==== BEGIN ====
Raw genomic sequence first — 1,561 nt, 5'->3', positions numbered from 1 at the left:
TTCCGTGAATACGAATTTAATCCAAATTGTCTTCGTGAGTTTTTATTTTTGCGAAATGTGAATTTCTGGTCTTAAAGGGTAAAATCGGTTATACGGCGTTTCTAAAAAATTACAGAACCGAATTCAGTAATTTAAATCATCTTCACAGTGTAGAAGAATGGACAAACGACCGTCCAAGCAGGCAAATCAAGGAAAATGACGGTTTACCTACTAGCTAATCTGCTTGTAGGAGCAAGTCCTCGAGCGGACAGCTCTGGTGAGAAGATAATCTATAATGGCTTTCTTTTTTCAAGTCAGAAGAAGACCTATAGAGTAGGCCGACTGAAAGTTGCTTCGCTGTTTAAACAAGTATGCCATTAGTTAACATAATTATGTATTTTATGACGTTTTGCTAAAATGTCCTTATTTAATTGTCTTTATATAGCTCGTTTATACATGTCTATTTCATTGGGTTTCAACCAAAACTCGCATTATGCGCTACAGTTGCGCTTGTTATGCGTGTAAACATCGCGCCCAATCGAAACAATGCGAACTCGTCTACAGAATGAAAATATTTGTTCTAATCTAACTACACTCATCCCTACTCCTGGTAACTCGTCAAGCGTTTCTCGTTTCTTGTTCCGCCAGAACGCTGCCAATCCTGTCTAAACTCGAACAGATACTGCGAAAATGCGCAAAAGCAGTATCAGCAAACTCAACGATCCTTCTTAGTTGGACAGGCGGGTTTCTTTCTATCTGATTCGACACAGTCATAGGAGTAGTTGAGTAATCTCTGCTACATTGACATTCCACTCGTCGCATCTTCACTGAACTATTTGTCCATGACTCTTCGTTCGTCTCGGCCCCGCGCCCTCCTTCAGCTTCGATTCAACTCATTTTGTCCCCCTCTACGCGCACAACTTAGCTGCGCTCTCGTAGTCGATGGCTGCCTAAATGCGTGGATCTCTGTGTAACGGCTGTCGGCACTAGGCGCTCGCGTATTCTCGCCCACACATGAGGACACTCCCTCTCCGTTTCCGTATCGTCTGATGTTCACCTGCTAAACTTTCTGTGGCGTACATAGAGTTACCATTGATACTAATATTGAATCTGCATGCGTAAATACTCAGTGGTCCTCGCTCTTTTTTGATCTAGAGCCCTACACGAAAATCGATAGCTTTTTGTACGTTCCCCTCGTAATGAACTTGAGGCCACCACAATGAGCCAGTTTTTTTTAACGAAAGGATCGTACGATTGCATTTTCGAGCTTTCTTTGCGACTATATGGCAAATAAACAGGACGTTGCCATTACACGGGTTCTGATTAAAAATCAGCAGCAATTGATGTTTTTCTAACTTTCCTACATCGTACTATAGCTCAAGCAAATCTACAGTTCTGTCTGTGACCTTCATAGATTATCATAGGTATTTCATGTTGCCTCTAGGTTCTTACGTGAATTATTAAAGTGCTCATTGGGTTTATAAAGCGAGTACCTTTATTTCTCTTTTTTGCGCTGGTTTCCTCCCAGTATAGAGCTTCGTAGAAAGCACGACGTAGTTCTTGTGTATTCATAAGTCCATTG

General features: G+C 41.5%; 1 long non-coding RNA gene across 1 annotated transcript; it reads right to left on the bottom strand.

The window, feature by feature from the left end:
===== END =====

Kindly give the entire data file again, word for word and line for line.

Raw genomic sequence first — 1,561 nt, 5'->3', positions numbered from 1 at the left:
TTCCGTGAATACGAATTTAATCCAAATTGTCTTCGTGAGTTTTTATTTTTGCGAAATGTGAATTTCTGGTCTTAAAGGGTAAAATCGGTTATACGGCGTTTCTAAAAAATTACAGAACCGAATTCAGTAATTTAAATCATCTTCACAGTGTAGAAGAATGGACAAACGACCGTCCAAGCAGGCAAATCAAGGAAAATGACGGTTTACCTACTAGCTAATCTGCTTGTAGGAGCAAGTCCTCGAGCGGACAGCTCTGGTGAGAAGATAATCTATAATGGCTTTCTTTTTTCAAGTCAGAAGAAGACCTATAGAGTAGGCCGACTGAAAGTTGCTTCGCTGTTTAAACAAGTATGCCATTAGTTAACATAATTATGTATTTTATGACGTTTTGCTAAAATGTCCTTATTTAATTGTCTTTATATAGCTCGTTTATACATGTCTATTTCATTGGGTTTCAACCAAAACTCGCATTATGCGCTACAGTTGCGCTTGTTATGCGTGTAAACATCGCGCCCAATCGAAACAATGCGAACTCGTCTACAGAATGAAAATATTTGTTCTAATCTAACTACACTCATCCCTACTCCTGGTAACTCGTCAAGCGTTTCTCGTTTCTTGTTCCGCCAGAACGCTGCCAATCCTGTCTAAACTCGAACAGATACTGCGAAAATGCGCAAAAGCAGTATCAGCAAACTCAACGATCCTTCTTAGTTGGACAGGCGGGTTTCTTTCTATCTGATTCGACACAGTCATAGGAGTAGTTGAGTAATCTCTGCTACATTGACATTCCACTCGTCGCATCTTCACTGAACTATTTGTCCATGACTCTTCGTTCGTCTCGGCCCCGCGCCCTCCTTCAGCTTCGATTCAACTCATTTTGTCCCCCTCTACGCGCACAACTTAGCTGCGCTCTCGTAGTCGATGGCTGCCTAAATGCGTGGATCTCTGTGTAACGGCTGTCGGCACTAGGCGCTCGCGTATTCTCGCCCACACATGAGGACACTCCCTCTCCGTTTCCGTATCGTCTGATGTTCACCTGCTAAACTTTCTGTGGCGTACATAGAGTTACCATTGATACTAATATTGAATCTGCATGCGTAAATACTCAGTGGTCCTCGCTCTTTTTTGATCTAGAGCCCTACACGAAAATCGATAGCTTTTTGTACGTTCCCCTCGTAATGAACTTGAGGCCACCACAATGAGCCAGTTTTTTTTAACGAAAGGATCGTACGATTGCATTTTCGAGCTTTCTTTGCGACTATATGGCAAATAAACAGGACGTTGCCATTACACGGGTTCTGATTAAAAATCAGCAGCAATTGATGTTTTTCTAACTTTCCTACATCGTACTATAGCTCAAGCAAATCTACAGTTCTGTCTGTGACCTTCATAGATTATCATAGGTATTTCATGTTGCCTCTAGGTTCTTACGTGAATTATTAAAGTGCTCATTGGGTTTATAAAGCGAGTACCTTTATTTCTCTTTTTTGCGCTGGTTTCCTCCCAGTATAGAGCTTCGTAGAAAGCACGACGTAGTTCTTGTGTATTCATAAGTCCATTG

General features: G+C 41.5%; 1 long non-coding RNA gene across 1 annotated transcript; it reads right to left on the bottom strand.

The window, feature by feature from the left end: